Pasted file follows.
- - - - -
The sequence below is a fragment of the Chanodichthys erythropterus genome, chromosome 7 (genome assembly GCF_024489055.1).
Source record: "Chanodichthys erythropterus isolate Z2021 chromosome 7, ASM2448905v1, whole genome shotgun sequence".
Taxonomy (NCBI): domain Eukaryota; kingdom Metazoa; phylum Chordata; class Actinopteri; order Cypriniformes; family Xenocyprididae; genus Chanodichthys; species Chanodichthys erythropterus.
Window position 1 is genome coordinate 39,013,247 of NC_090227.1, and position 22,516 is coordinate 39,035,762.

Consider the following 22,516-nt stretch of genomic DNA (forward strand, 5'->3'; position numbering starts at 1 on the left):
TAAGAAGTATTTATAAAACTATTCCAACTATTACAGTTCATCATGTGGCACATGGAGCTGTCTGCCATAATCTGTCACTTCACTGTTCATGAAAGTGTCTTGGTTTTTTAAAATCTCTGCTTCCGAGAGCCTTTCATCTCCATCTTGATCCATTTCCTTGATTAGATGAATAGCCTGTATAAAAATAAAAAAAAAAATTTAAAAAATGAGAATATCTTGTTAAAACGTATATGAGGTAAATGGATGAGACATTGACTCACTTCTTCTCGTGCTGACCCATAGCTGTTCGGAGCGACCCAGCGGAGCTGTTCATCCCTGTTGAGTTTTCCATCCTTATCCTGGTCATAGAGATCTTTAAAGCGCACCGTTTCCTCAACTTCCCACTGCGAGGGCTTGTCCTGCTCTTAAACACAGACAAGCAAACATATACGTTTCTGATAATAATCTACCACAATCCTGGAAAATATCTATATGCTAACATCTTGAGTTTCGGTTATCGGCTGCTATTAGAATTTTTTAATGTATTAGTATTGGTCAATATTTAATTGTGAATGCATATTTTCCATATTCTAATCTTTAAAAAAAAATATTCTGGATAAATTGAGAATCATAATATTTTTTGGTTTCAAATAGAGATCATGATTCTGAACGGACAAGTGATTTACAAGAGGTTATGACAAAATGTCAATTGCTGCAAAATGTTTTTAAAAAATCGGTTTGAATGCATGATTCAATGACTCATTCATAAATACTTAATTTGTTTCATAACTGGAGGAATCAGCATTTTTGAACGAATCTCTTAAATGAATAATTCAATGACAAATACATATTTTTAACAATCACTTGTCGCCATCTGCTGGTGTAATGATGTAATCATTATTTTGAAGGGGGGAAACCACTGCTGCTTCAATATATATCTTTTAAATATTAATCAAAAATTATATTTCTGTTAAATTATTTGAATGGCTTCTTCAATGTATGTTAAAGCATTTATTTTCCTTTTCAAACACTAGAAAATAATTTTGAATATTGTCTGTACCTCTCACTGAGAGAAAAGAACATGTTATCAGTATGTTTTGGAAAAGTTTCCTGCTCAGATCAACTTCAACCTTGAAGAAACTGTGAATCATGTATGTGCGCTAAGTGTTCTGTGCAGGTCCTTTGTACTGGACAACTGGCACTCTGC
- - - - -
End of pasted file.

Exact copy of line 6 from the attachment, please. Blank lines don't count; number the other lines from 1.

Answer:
TAAGAAGTATTTATAAAACTATTCCAACTATTACAGTTCATCATGTGGCACATGGAGCTGTCTGCCATAATCTGTCACTTCACTGTTCATGAAAGTGTCTTGGTTTTTTAAAATCTCTGCTTCCGAGAGCCTTTCATCTCCATCTTGATCCATTTCCTTGATTAGATGAATAGCCTGTATAAAAATAAAAAAAAAAATTTAAAAAATGAGAATATCTTGTTAAAACGTATATGAGGTAAATGGATGAGACATTGACTCACTTCTTCTCGTGCTGACCCATAGCTGTTCGGAGCGACCCAGCGGAGCTGTTCATCCCTGTTGAGTTTTCCATCCTTATCCTGGTCATAGAGATCTTTAAAGCGCACCGTTTCCTCAACTTCCCACTGCGAGGGCTTGTCCTGCTCTTAAACACAGACAAGCAAACATATACGTTTCTGATAATAATCTACCACAATCCTGGAAAATATCTATATGCTAACATCTTGAGTTTCGGTTATCGGCTGCTATTAGAATTTTTTAATGTATTAGTATTGGTCAATATTTAATTGTGAATGCATATTTTCCATATTCTAATCTTTAAAAAAAAATATTCTGGATAAATTGAGAATCATAATATTTTTTGGTTTCAAATAGAGATCATGATTCTGAACGGACAAGTGATTTACAAGAGGTTATGACAAAATGTCAATTGCTGCAAAATGTTTTTAAAAAATCGGTTTGAATGCATGATTCAATGACTCATTCATAAATACTTAATTTGTTTCATAACTGGAGGAATCAGCATTTTTGAACGAATCTCTTAAATGAATAATTCAATGACAAATACATATTTTTAACAATCACTTGTCGCCATCTGCTGGTGTAATGATGTAATCATTATTTTGAAGGGGGGAAACCACTGCTGCTTCAATATATATCTTTTAAATATTAATCAAAAATTATATTTCTGTTAAATTATTTGAATGGCTTCTTCAATGTATGTTAAAGCATTTATTTTCCTTTTCAAACACTAGAAAATAATTTTGAATATTGTCTGTACCTCTCACTGAGAGAAAAGAACATGTTATCAGTATGTTTTGGAAAAGTTTCCTGCTCAGATCAACTTCAACCTTGAAGAAACTGTGAATCATGTATGTGCGCTAAGTGTTCTGTGCAGGTCCTTTGTACTGGACAACTGGCACTCTGC